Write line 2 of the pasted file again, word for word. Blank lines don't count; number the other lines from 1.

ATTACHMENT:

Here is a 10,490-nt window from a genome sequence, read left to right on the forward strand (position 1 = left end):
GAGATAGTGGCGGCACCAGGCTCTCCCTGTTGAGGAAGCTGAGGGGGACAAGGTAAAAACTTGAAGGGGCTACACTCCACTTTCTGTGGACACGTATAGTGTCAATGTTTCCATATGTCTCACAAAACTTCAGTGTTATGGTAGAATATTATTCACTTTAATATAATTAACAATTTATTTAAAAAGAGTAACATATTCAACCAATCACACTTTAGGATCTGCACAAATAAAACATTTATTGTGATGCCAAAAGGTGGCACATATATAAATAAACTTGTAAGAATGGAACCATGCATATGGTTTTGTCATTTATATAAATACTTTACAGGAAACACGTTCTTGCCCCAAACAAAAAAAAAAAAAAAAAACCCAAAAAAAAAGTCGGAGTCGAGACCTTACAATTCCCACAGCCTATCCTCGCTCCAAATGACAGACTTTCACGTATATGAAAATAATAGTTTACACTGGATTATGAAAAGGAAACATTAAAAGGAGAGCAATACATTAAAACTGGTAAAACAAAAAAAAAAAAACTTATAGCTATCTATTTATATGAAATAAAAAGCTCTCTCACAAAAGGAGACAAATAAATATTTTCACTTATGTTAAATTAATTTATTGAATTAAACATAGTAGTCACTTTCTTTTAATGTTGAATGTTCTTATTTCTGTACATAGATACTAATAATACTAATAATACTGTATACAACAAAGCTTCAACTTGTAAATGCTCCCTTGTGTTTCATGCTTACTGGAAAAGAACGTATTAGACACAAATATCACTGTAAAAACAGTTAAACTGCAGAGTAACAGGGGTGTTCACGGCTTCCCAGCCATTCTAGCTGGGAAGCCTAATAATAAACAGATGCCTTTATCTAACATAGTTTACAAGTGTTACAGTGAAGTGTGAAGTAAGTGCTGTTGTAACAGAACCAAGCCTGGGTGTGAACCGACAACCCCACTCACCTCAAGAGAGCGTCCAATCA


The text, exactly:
GAGATAGTGGCGGCACCAGGCTCTCCCTGTTGAGGAAGCTGAGGGGGACAAGGTAAAAACTTGAAGGGGCTACACTCCACTTTCTGTGGACACGTATAGTGTCAATGTTTCCATATGTCTCACAAAACTTCAGTGTTATGGTAGAATATTATTCACTTTAATATAATTAACAATTTATTTAAAAAGAGTAACATATTCAACCAATCACACTTTAGGATCTGCACAAATAAAACATTTATTGTGATGCCAAAAGGTGGCACATATATAAATAAACTTGTAAGAATGGAACCATGCATATGGTTTTGTCATTTATATAAATACTTTACAGGAAACACGTTCTTGCCCCAAACAAAAAAAAAAAAAAAAAACCCAAAAAAAAAGTCGGAGTCGAGACCTTACAATTCCCACAGCCTATCCTCGCTCCAAATGACAGACTTTCACGTATATGAAAATAATAGTTTACACTGGATTATGAAAAGGAAACATTAAAAGGAGAGCAATACATTAAAACTGGTAAAACAAAAAAAAAAAAACTTATAGCTATCTATTTATATGAAATAAAAAGCTCTCTCACAAAAGGAGACAAATAAATATTTTCACTTATGTTAAATTAATTTATTGAATTAAACATAGTAGTCACTTTCTTTTAATGTTGAATGTTCTTATTTCTGTACATAGATACTAATAATACTAATAATACTGTATACAACAAAGCTTCAACTTGTAAATGCTCCCTTGTGTTTCATGCTTACTGGAAAAGAACGTATTAGACACAAATATCACTGTAAAAACAGTTAAACTGCAGAGTAACAGGGGTGTTCACGGCTTCCCAGCCATTCTAGCTGGGAAGCCTAATAATAAACAGATGCCTTTATCTAACATAGTTTACAAGTGTTACAGTGAAGTGTGAAGTAAGTGCTGTTGTAACAGAACCAAGCCTGGGTGTGAACCGACAACCCCACTCACCTCAAGAGAGCGTCCAATCA